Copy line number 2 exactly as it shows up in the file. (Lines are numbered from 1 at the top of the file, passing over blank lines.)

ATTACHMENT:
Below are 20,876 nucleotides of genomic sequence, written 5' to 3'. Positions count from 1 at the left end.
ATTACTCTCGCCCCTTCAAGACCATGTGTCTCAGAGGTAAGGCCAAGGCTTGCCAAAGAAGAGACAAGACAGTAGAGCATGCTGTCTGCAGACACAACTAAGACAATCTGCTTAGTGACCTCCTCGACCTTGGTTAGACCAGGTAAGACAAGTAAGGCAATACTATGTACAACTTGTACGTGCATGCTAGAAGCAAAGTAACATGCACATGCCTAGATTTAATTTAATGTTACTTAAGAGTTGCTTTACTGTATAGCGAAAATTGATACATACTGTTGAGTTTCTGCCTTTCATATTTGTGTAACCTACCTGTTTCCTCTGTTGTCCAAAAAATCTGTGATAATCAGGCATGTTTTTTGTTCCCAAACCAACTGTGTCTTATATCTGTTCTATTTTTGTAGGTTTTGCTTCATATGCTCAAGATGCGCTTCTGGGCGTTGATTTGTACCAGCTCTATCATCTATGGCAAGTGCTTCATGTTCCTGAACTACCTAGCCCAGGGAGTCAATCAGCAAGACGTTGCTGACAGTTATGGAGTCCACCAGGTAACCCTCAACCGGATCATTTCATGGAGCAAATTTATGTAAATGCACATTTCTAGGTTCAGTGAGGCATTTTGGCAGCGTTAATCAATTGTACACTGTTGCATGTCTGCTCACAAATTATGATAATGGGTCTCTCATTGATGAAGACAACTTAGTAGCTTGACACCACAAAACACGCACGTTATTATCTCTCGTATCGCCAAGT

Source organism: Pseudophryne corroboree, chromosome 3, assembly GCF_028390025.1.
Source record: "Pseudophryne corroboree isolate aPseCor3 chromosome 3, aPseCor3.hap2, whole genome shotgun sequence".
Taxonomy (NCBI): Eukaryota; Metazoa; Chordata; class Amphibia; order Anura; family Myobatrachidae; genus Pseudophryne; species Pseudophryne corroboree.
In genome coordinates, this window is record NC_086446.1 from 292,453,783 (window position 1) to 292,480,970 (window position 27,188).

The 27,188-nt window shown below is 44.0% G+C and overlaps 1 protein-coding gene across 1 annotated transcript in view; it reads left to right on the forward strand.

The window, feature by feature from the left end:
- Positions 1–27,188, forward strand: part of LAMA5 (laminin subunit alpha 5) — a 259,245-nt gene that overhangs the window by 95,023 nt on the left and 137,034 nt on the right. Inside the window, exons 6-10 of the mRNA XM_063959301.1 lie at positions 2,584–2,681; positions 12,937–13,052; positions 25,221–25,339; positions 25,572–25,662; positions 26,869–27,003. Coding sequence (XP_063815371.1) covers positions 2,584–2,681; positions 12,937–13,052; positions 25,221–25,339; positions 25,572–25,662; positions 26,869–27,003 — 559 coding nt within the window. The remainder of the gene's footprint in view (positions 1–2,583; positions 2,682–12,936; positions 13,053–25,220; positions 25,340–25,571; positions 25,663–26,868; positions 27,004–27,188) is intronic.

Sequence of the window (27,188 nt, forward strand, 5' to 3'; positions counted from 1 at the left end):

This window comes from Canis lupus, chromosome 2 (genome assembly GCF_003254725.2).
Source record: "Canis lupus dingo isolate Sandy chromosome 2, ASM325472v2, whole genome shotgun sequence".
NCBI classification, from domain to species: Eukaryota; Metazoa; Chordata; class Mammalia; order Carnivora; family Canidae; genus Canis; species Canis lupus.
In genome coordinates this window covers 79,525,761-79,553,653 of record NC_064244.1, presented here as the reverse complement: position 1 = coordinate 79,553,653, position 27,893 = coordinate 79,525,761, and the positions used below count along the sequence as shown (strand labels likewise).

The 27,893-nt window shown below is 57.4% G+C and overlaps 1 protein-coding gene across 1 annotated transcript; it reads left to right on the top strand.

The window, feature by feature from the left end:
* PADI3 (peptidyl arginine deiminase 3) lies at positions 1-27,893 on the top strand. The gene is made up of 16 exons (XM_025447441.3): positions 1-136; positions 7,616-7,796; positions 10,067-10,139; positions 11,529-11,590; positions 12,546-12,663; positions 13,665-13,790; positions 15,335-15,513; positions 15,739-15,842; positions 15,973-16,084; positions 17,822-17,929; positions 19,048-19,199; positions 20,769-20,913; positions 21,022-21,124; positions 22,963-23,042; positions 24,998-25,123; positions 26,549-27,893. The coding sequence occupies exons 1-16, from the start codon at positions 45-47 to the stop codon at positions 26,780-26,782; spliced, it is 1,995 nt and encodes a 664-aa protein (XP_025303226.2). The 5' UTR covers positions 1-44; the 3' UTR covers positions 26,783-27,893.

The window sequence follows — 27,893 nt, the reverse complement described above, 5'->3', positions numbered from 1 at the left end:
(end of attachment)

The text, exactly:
ATTACTCTCGCCCCTTCAAGACCATGTGTCTCAGAGGTAAGGCCAAGGCTTGCCAAAGAAGAGACAAGACAGTAGAGCATGCTGTCTGCAGACACAACTAAGACAATCTGCTTAGTGACCTCCTCGACCTTGGTTAGACCAGGTAAGACAAGTAAGGCAATACTATGTACAACTTGTACGTGCATGCTAGAAGCAAAGTAACATGCACATGCCTAGATTTAATTTAATGTTACTTAAGAGTTGCTTTACTGTATAGCGAAAATTGATACATACTGTTGAGTTTCTGCCTTTCATATTTGTGTAACCTACCTGTTTCCTCTGTTGTCCAAAAAATCTGTGATAATCAGGCATGTTTTTTGTTCCCAAACCAACTGTGTCTTATATCTGTTCTATTTTTGTAGGTTTTGCTTCATATGCTCAAGATGCGCTTCTGGGCGTTGATTTGTACCAGCTCTATCATCTATGGCAAGTGCTTCATGTTCCTGAACTACCTAGCCCAGGGAGTCAATCAGCAAGACGTTGCTGACAGTTATGGAGTCCACCAGGTAACCCTCAACCGGATCATTTCATGGAGCAAATTTATGTAAATGCACATTTCTAGGTTCAGTGAGGCATTTTGGCAGCGTTAATCAATTGTACACTGTTGCATGTCTGCTCACAAATTATGATAATGGGTCTCTCATTGATGAAGACAACTTAGTAGCTTGACACCACAAAACACGCACGTTATTATCTCTCGTATCGCCAAGT